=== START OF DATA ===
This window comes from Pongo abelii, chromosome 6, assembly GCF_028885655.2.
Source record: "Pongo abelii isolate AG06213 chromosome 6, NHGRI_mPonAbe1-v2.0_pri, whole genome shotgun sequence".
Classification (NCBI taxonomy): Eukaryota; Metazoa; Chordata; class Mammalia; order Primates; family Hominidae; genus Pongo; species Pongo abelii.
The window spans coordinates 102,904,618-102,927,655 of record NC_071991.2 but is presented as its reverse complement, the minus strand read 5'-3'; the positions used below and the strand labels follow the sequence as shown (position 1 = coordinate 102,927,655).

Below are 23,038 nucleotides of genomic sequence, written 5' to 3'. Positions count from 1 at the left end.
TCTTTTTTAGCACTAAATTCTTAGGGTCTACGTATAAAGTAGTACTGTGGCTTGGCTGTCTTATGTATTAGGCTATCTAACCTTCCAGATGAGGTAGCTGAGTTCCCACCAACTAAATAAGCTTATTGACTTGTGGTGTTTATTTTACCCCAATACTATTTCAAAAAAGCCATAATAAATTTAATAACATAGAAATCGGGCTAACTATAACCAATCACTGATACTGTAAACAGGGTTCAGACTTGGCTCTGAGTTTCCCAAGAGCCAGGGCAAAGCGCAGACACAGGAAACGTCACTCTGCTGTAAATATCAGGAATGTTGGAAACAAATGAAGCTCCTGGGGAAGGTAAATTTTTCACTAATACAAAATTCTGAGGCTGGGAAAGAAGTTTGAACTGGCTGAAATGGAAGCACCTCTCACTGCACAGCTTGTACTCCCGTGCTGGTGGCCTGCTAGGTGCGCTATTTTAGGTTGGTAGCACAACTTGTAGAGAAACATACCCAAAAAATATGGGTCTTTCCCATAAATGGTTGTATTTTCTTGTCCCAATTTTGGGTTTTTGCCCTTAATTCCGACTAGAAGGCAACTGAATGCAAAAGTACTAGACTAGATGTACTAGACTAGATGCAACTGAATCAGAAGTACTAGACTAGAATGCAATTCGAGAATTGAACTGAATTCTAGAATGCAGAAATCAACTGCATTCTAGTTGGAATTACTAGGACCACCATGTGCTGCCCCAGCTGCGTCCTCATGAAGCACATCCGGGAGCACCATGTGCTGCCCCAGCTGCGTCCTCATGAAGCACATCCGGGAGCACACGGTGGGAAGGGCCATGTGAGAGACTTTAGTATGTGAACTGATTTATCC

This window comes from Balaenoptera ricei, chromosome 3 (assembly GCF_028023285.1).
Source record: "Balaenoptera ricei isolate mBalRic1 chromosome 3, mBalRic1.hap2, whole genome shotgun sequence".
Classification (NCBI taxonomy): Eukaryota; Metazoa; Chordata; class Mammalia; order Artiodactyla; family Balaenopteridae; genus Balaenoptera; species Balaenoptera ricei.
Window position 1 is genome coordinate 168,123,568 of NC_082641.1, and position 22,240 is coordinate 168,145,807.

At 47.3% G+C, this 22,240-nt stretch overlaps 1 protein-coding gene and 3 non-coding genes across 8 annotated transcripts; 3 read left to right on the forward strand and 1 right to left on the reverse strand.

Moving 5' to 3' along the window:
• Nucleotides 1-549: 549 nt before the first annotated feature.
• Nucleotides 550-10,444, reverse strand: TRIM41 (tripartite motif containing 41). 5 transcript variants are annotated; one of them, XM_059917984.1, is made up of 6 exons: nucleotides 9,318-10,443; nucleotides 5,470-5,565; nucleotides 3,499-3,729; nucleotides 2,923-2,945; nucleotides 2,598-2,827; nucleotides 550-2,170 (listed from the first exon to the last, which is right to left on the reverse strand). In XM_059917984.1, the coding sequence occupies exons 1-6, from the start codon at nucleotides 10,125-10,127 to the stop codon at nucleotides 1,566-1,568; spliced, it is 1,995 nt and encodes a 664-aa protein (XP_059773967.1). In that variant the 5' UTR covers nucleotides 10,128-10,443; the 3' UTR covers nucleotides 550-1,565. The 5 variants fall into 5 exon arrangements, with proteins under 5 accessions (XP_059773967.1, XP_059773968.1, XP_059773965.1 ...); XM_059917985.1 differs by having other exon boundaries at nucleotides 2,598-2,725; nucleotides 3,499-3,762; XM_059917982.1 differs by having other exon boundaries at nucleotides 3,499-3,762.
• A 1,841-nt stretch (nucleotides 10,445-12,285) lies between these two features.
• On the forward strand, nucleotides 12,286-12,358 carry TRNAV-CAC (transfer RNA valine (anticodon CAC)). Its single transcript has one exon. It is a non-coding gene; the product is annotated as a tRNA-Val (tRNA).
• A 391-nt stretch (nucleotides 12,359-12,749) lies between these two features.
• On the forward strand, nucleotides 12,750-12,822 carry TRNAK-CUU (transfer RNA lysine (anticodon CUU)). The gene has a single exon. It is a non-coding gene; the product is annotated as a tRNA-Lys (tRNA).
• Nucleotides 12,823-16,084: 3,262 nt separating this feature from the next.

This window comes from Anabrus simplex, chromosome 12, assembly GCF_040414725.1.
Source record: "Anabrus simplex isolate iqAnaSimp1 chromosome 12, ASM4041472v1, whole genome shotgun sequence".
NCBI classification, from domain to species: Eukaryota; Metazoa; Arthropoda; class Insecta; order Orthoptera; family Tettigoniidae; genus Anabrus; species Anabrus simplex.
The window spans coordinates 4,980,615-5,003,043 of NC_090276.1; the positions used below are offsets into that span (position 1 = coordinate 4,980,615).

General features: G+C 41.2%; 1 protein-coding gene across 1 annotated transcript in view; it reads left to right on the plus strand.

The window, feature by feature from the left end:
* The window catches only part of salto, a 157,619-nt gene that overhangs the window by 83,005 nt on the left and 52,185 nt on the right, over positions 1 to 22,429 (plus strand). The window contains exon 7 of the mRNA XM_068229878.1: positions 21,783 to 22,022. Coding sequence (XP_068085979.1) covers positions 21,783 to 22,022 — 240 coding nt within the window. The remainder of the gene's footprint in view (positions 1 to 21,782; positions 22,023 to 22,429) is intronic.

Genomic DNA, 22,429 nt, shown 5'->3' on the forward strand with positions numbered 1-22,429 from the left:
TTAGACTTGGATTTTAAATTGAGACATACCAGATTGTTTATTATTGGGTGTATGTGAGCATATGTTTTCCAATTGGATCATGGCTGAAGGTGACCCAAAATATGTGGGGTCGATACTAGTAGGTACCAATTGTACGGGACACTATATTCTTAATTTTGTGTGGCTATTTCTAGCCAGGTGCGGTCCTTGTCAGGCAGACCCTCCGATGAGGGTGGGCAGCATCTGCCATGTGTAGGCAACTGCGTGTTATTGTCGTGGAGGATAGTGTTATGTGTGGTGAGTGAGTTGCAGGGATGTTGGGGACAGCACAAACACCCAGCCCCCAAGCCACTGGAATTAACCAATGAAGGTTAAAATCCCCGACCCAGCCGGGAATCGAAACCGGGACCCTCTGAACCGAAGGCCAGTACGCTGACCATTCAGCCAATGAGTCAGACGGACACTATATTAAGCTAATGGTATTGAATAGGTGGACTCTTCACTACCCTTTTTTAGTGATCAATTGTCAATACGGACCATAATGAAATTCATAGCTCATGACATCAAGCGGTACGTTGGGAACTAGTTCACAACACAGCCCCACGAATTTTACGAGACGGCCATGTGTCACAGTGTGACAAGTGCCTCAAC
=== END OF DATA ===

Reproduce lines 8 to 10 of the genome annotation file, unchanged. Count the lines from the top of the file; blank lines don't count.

Source record: "Balaenoptera ricei isolate mBalRic1 chromosome 3, mBalRic1.hap2, whole genome shotgun sequence".
Classification (NCBI taxonomy): Eukaryota; Metazoa; Chordata; class Mammalia; order Artiodactyla; family Balaenopteridae; genus Balaenoptera; species Balaenoptera ricei.
Window position 1 is genome coordinate 168,123,568 of NC_082641.1, and position 22,240 is coordinate 168,145,807.